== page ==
In Defense Of Vargas Llosa’s Oh So Public Love Affair

There are plenty of good reasons Nobel laureate Mario Vargas Llosa shouldn't be flaunting his affair with a Madrid socialite. But if it's really love, none of that really matters.

Vargas Llosa in April 2015.
Vargas Llosa in April 2015.
Danilo Arbilla


BOGOTA â€" One can try to put it politely. That he's getting up there. That he's reached his golden years. That he's getting long in the tooth. But the truth of the matter is that Mario Vargas Llosa, Latin America's preeminent living novelist, has gotten old.

Days ago, the Nobel Prize winner, 79, was addressing a gathering in Madrid organized for the wives of Venezuelan political prisoners Leopoldo López and Antonio Ledezma. The Peruvian writer made three mistakes that typically come with ageing (I know, because it happens to me a lot and I am quite a bit younger than Vargas Llosa). He forgot Ledezma's surname, making do with just "Antonio," referred to López as Rodolfo, rather than Leopoldo, and could not remember the name of his late friend, the philosopher Jean-François Revel. A panel member had to help him out.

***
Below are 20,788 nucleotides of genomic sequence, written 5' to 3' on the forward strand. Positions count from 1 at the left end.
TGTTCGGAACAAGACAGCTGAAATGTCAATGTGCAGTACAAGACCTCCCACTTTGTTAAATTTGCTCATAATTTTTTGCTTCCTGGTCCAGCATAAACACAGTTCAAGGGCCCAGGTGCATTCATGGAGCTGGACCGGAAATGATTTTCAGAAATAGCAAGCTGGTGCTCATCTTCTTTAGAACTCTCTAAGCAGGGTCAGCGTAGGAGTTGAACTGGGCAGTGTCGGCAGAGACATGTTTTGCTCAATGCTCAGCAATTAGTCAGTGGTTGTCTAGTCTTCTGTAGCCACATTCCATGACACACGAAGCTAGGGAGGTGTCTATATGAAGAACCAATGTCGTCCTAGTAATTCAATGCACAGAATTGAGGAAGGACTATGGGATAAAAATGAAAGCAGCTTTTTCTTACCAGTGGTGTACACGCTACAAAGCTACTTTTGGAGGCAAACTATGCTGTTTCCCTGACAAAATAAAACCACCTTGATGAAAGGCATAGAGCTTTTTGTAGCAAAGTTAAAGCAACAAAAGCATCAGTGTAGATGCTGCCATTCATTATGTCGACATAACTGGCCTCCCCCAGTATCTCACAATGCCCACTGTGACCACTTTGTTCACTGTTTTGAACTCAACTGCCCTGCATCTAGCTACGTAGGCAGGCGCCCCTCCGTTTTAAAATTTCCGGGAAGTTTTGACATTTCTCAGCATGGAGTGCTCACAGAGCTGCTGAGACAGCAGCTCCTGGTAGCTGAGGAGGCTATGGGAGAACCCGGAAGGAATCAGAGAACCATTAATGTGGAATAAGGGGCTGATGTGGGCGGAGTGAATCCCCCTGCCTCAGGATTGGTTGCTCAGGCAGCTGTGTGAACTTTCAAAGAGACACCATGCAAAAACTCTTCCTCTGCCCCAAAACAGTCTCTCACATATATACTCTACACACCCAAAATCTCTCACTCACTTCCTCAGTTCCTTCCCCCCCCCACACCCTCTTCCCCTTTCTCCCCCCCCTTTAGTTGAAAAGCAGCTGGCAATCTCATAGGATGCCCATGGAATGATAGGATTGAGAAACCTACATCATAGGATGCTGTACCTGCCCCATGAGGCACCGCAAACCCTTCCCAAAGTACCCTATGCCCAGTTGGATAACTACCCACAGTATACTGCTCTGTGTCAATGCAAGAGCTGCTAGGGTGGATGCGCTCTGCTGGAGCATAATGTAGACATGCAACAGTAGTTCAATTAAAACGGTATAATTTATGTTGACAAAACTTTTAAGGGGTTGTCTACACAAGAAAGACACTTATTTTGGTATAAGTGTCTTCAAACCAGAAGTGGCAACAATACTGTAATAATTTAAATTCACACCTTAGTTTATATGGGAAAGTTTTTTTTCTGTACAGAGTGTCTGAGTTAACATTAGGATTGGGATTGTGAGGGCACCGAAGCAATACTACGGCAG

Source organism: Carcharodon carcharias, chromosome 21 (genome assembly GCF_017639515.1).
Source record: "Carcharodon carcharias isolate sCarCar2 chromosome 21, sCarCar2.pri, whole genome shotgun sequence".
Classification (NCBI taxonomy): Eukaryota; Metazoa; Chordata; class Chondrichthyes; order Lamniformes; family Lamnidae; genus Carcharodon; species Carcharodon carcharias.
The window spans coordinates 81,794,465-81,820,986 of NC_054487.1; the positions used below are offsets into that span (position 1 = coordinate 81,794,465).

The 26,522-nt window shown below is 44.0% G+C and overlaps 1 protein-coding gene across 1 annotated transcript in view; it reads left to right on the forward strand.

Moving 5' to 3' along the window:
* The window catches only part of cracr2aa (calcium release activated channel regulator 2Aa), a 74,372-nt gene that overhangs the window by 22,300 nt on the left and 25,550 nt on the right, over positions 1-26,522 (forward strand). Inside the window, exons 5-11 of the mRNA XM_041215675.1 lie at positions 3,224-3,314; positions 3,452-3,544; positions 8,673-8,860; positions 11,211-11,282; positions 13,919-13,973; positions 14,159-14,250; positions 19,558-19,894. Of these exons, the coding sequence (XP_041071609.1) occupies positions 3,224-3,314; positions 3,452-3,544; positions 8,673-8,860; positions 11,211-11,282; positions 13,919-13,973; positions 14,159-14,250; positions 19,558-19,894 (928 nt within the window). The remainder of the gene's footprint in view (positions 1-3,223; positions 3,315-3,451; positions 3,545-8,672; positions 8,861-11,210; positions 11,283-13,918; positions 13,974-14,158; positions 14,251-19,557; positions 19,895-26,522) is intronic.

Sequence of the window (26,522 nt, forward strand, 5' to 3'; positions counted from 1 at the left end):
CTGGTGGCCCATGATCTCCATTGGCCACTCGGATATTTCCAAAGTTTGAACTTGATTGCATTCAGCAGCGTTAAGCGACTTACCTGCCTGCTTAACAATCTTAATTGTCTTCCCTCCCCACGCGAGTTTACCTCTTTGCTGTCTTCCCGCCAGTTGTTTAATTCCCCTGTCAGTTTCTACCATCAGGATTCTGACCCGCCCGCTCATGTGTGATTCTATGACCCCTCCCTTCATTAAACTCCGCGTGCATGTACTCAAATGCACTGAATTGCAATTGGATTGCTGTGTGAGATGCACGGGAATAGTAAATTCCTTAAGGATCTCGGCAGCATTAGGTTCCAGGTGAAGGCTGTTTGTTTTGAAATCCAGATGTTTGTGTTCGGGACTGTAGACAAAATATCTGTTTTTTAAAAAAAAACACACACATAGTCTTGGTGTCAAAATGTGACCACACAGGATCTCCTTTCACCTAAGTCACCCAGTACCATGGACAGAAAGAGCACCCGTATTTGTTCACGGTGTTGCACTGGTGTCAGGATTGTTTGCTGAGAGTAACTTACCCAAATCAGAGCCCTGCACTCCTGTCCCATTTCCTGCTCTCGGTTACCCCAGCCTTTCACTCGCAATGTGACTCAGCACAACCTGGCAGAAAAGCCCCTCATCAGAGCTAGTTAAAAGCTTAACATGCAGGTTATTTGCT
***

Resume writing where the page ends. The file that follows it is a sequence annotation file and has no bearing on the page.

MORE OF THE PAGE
Not that any of this made his words less brilliant. Vargas Llosa was probably just tired. Lord knows he has reason to be given how hectic things have been of late. In addition to numerous academic activities and events relating to his position as celebrated writer, he has also had to deal with a crush of media attention regarding his love life.

Thanks to a public romance with socialite Isabel Preysler â€" former wife of singing legend Julio Iglesias, mother of pop star Enrique Iglesias, and recently widowed after the death of her last husband, the former Spanish finance minister Miguel Boyer â€" Vargas Llosa is now competing "head-to-head" with the Greek crisis and local soccer buzz for top billing in newspapers and celebrity gossip magazines like ¡Hola! (Hello!).